Pioneer of 'Scientific Tamil'

post-edit 0 comments
Dr. Samuel Fisk Green, who pioneered the translation of Western medical science into Tamil 
Article by S. MUTHAIAH

THE PARAGRAPH on November 29 about the American `Pachaiappan' of Worcester, Mass., brought me a response from a most unexpected quarter. R. Ambihaipahar (Ambi), a well-known Sri Lankan Tamil writer now settled in Australia, sent me from Sydney his biography of Dr. Samuel Fisk Green - and a most revealing document it is. Dr. Green, it appears, not only pioneered hospital medicare in Ceylon but more significantly, pioneered the translation of Western medical science into Tamil. And that appears to be quite a while before the Madras Presidency began looking at rendering Western scientific terms in Tamil.

The American Ceylon Mission, established in Jaffna before it was established in India, sent out to it Dr. John Scudder, grandfather of Ida Scudder of Vellore, if I am not mistaken, as its first medical missionary in 1820. He not only set up a clinic there but also a medical school to train a few Jaffna Tamils in the rudiments of medicine. In 1833, he moved to Madras to establish the ACM here. In 1846, it was John Scudder who interviewed the young Green in Boston and invited him to join the ACM medical facility in Jaffna.

Tamil Studies in Germany

post-edit 0 comments
Tamil Studies in Germany
Prof.Thomas Malten

Institute of Indology and Tamil Studies,
Cologne University and Department of Lexicography,
Institute of Asian Studies, Chemmanchery, Chennai

Lecture at Max Mueller Bhavan, Chennai, 17 March 1998
[see also Proposed Closure of Tamil Studies in Germany, 14 November 2004]

In the preceding lectures we have heard about contributions made by German missionaries to Tamil studies particularly in the field of Tamil lexicography and grammar. The study of Tamil language and literature in Germany today - the topic of my lecture — is pursued mainly at two universities, the University of Heidelberg and the University of Cologne. [This is meant in the sense that people are specifically employed for this particular field of teaching and research in Indology - there are of course many more German universities where Tamil has been taught at some time or other in the recent past].

Academic Tamil studies in Germany are based on the efforts of the missionaries, their establishment at universities, however, is of quite recent origin - about 30 to 35 years back, in the 1960s, when the first two World Tamil Conferences were held at Paris and Chennai, which may have helped in creating an awareness and interest in the subject.

The reason for the establishment of Tamil Studies at the university level in Germany can be found in the recognition of the fact that Tamil is the only classical literary language of India besides Sanskrit and that Tamil language and literature have developed tremendously in many branches, particularly during the last 100-150 years.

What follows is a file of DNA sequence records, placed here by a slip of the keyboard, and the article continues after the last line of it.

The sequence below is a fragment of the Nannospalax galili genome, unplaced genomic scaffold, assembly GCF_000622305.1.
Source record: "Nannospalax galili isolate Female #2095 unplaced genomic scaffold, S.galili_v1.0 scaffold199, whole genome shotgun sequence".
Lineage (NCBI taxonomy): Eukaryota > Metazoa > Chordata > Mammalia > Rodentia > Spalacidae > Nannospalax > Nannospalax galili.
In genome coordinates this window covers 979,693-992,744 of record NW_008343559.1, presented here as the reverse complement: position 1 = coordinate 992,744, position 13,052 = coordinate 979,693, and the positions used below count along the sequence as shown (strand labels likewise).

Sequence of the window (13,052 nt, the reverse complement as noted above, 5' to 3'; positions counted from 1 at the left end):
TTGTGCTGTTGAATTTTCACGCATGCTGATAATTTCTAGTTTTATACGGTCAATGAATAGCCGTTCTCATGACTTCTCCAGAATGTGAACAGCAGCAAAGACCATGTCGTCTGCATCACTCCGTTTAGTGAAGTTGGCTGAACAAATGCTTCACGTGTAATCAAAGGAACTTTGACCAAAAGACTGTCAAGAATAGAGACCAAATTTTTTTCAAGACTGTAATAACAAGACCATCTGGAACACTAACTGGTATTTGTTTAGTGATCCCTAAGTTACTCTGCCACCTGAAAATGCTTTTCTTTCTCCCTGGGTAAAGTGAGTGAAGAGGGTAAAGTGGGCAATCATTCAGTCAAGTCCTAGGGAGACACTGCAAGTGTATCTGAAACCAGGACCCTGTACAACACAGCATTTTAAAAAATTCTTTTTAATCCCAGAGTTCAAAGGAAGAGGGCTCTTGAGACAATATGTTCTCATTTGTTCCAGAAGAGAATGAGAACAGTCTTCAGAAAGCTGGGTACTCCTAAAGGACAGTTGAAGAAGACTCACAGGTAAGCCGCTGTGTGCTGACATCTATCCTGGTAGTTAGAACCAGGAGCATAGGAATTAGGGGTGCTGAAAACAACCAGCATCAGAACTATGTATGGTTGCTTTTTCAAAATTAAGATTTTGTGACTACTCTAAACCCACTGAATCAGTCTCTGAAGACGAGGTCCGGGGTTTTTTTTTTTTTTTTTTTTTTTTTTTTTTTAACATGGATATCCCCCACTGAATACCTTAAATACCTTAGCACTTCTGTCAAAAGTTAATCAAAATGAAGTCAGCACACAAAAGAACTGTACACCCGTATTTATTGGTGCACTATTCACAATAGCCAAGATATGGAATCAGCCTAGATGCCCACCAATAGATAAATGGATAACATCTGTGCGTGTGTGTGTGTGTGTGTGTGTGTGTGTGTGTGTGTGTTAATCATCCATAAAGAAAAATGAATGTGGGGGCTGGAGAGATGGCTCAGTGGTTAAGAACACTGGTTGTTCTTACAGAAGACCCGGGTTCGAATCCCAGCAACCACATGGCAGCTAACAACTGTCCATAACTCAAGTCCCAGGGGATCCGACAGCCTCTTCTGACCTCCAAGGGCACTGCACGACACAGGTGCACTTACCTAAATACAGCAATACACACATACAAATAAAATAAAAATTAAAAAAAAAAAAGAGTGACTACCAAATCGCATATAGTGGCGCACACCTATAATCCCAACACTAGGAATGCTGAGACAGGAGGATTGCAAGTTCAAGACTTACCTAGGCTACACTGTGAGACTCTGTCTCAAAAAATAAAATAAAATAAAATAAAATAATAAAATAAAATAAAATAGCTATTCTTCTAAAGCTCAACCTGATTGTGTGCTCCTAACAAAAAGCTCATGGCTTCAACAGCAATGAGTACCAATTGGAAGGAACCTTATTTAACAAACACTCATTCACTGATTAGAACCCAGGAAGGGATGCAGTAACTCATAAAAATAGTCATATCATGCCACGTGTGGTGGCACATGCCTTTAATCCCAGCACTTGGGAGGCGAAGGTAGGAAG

The works of Arumuga Navalar, the rediscovery and publication of the ancient classics begun by U.V. Swaminatha Aiyar, the appearance of the poet Cupramaniya Parati, the development of a thriving modern narrative prose literature, beginning with the publication of the first Tamil novel, Vªtan¤yakam Pi¥¥ai's "Pirat¤pa mutaliy¤r carittiram " in 1879 followed by R¤jamaiyyar's "Kamal¤mp¤¥ carittiram" a few years later and a host of prose works in this century have all served to make the study of Tamil a very worthwhile and rewarding academic subject in many countries of the world today.

It is because of this that recently the Institute of Indology in Cologne has been officially renamed as "Institute of Indology and Tamil Studies".

The only explanation I can find for the rather late establishment of Tamil Studies in Germany, is that in the first part of this century the history of Germany was overshadowed by the catastrophies of the two world wars. Only in the past 40 years Germany has enjoyed continued peace and prosperity in this century. But these are the necessary preconditions for the opening and establishment of new academic pursuits in the field of the languages and literatures of Asia.

Transmission of Scientific Knowledge from Tamil nadu to Europe

post-edit 0 comments
Transmission of Scientific Knowledge from Tamizhagam to Europe

Written by K.V. Ramakrishna Rao

About the transmission of mathematical and astronomical Science from South India, particularly from Kerala, studies have been already conducted and published by C. K. Raju, George Ghevergheese Joseph, Denis F. Almeida, and the Aryabhata Group of University of Exeter1. Though, Prof. D. S. V. Subba Reddy2 has pointed out the European interest and their books on Indian medicine, he stopped short with appreciating interest shown by them. However, about the transmission of scientific knowledge and/or manuscripts from Tamizhagam, it appears no study has been so far. The study of Jesuit writings reveal interesting details that such transmission had taken place during 1600 to 1850 period and even beyond. The study of events at Tranquebar, Pondicherry and Madurai provides wealth of such information.

View the Full Text Here

View the Original article and more at
Copyright 2011 SIDDHADREAMS